• Young town with a long history
    Þorlákshöfn is the main town in the district with a population of about 1400, and the centre of local government administration. The town derives its name from Bishop Þorlákur Helgi who lived in the Middle Ages. Fishing has always been a part of life in Þorlákshöfn, as it has the best natural harbour along the southern coast, and is only a short distance from rich fishing grounds. Until the end of the 18th century the land was owned by the church, and then by various farmers until 1934 when the Árnesinga Co-op took over ownership. In the days when fishermen went to sea in rowboats, it was common for 30-40 boats to be based in Þorlákshöfn. During winter this would mean that the town’s population would be 300-400. Living accommodations were stone and turf lodges. 
    A suitable harbour for motorised vessels was never built in Þorlákshöfn, and by 1950 only one resident was registered there. As the second half of the 20th century began, work started on developing a solidly based fisheries operation, and the population began increasing. In 1973 a volcanic eruption on the Westman Islands focused necessity on building-up the harbour: for a time it was feared that lava flows would close access to the island’s harbour, which was south Icelands main port. On that January night 30 years ago the entire population of 5500 was evacuated by sea and air to Þorlákshöfn, which is the scheduled ferry destination for the Westman Islands. The eruption lasted until June, and during that time Þorlákshöfn became home to many of the evacuees and a large part of the fishing fleet. 
    The Book of Settlements, old manuscripts describing the settlement of Iceland in the 9th and 10th centuries, recounts that Ingólfur Arnarson, Icelands first settler, spent his third winter in Ölfus. The following spring his slaves, Vífill and Karl, found the high-seat pillars that Ingólfur had tossed into the sea, stating that he would settle at the spot where they were found. They came ashore in Reykjavík, which became his home. Karl was not pleased with the move to Reykjavík. He ran away to Ölfus with his bondwoman, and although Ingólfur eventually found him, there is no knowledge as to whether he was left in peace or forced to return to Reykjavík.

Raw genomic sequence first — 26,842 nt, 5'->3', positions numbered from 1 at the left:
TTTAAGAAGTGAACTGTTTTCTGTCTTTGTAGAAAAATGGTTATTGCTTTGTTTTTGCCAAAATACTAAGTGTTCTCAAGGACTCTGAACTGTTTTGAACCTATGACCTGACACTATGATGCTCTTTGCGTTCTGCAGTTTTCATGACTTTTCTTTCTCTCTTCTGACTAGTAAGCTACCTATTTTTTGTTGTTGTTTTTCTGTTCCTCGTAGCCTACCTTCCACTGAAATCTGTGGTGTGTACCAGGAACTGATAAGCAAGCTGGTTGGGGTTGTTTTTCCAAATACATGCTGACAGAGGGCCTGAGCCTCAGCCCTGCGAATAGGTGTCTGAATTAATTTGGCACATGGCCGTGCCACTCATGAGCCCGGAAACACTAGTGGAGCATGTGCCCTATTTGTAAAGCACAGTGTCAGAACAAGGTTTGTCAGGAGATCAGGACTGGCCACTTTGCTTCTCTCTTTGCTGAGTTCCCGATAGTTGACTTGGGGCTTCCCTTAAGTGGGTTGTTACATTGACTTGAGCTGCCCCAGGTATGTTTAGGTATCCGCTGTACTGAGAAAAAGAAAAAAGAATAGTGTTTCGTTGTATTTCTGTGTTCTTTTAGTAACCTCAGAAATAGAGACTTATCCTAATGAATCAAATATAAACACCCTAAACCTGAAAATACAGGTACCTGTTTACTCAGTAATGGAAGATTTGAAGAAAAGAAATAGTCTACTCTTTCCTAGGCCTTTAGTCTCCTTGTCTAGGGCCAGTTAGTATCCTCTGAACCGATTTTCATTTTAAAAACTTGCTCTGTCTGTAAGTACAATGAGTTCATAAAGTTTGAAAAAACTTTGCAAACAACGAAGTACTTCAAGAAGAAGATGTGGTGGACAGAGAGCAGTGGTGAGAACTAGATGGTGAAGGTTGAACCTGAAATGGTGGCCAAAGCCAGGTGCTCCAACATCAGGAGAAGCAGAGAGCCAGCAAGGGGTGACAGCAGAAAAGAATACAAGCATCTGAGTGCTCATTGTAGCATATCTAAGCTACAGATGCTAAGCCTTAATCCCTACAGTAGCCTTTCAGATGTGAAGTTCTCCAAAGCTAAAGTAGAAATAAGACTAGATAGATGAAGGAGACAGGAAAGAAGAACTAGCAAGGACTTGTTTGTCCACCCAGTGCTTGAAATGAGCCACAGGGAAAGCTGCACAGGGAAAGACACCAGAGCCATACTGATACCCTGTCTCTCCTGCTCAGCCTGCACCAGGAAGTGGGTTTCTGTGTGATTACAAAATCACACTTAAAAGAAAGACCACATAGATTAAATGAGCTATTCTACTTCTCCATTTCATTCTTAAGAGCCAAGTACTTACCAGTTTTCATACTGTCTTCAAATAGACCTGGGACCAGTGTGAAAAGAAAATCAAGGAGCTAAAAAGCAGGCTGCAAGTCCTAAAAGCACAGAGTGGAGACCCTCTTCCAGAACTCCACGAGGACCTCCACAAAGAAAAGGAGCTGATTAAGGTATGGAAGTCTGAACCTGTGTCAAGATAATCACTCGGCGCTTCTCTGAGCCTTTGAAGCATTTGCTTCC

The good district
    Whether it was the slave Karl or someone else who first settled in Ölfus, it is likely that the area was settled early because of the thriving environment. Pastureland was good around the estuary of Ölfusár River–the river with the largest flow in Iceland–as well as in the mountains, seals were hunted in the estuary, and fishing was good in the sea and in lakes. In addition, landing conditions at the estuary were excellent, which has been of great value on the harbourless south coast.
    Modern people also look to nature, but in a different way than in the days of yore when a place was considered beautiful if the fishing was good. Procuring food today is quite different, so beauty is a concept that includes diversity and uniqueness. Ölfus has a natural beauty that is in many ways quite special. The countryside is grassy, and nestled among the verdant landscapes are wetlands where birdlife thrives. There are salmon and trout rivers, and at the Ölfus estuary anglers compete with seals that often swim in the vicinity looking for fish.
    The area is fertile, but it is also marked by volcanic activity–there are many volcanoes, caves, and broad expanses of lava and sand–and wind erosion, both of which are common in Iceland. Over the past decades considerable effort has been made to revegetate the land. Another feature of the area is hot springs and hot streams: enormous amounts of hot water flows from the earth’s depths. And one of the world’s most powerful geothermal areas is the Hengill field in Ölfus.